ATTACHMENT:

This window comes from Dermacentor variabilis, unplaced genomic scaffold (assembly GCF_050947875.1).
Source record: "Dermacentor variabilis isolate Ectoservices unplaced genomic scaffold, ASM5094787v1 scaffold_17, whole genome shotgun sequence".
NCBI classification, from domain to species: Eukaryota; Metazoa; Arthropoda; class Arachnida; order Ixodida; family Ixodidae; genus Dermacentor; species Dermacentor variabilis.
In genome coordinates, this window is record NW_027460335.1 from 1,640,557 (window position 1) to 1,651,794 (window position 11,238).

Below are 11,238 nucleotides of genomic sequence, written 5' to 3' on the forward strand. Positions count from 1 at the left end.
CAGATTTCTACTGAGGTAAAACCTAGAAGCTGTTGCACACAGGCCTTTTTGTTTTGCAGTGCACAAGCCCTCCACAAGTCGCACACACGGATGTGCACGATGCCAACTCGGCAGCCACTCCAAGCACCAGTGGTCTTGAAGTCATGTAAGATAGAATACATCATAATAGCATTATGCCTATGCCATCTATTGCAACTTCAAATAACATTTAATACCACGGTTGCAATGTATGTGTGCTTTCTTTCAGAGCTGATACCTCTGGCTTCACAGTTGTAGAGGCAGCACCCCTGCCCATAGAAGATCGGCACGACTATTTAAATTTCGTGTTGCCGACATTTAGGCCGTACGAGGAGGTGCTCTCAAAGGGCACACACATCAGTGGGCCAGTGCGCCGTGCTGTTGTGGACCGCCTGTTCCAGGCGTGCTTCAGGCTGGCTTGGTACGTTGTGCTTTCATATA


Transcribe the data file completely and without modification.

This window comes from Dermacentor variabilis, unplaced genomic scaffold (assembly GCF_050947875.1).
Source record: "Dermacentor variabilis isolate Ectoservices unplaced genomic scaffold, ASM5094787v1 scaffold_17, whole genome shotgun sequence".
NCBI classification, from domain to species: Eukaryota; Metazoa; Arthropoda; class Arachnida; order Ixodida; family Ixodidae; genus Dermacentor; species Dermacentor variabilis.
In genome coordinates, this window is record NW_027460335.1 from 1,640,557 (window position 1) to 1,651,794 (window position 11,238).

Below are 11,238 nucleotides of genomic sequence, written 5' to 3' on the forward strand. Positions count from 1 at the left end.
CAGATTTCTACTGAGGTAAAACCTAGAAGCTGTTGCACACAGGCCTTTTTGTTTTGCAGTGCACAAGCCCTCCACAAGTCGCACACACGGATGTGCACGATGCCAACTCGGCAGCCACTCCAAGCACCAGTGGTCTTGAAGTCATGTAAGATAGAATACATCATAATAGCATTATGCCTATGCCATCTATTGCAACTTCAAATAACATTTAATACCACGGTTGCAATGTATGTGTGCTTTCTTTCAGAGCTGATACCTCTGGCTTCACAGTTGTAGAGGCAGCACCCCTGCCCATAGAAGATCGGCACGACTATTTAAATTTCGTGTTGCCGACATTTAGGCCGTACGAGGAGGTGCTCTCAAAGGGCACACACATCAGTGGGCCAGTGCGCCGTGCTGTTGTGGACCGCCTGTTCCAGGCGTGCTTCAGGCTGGCTTGGTACGTTGTGCTTTCATATA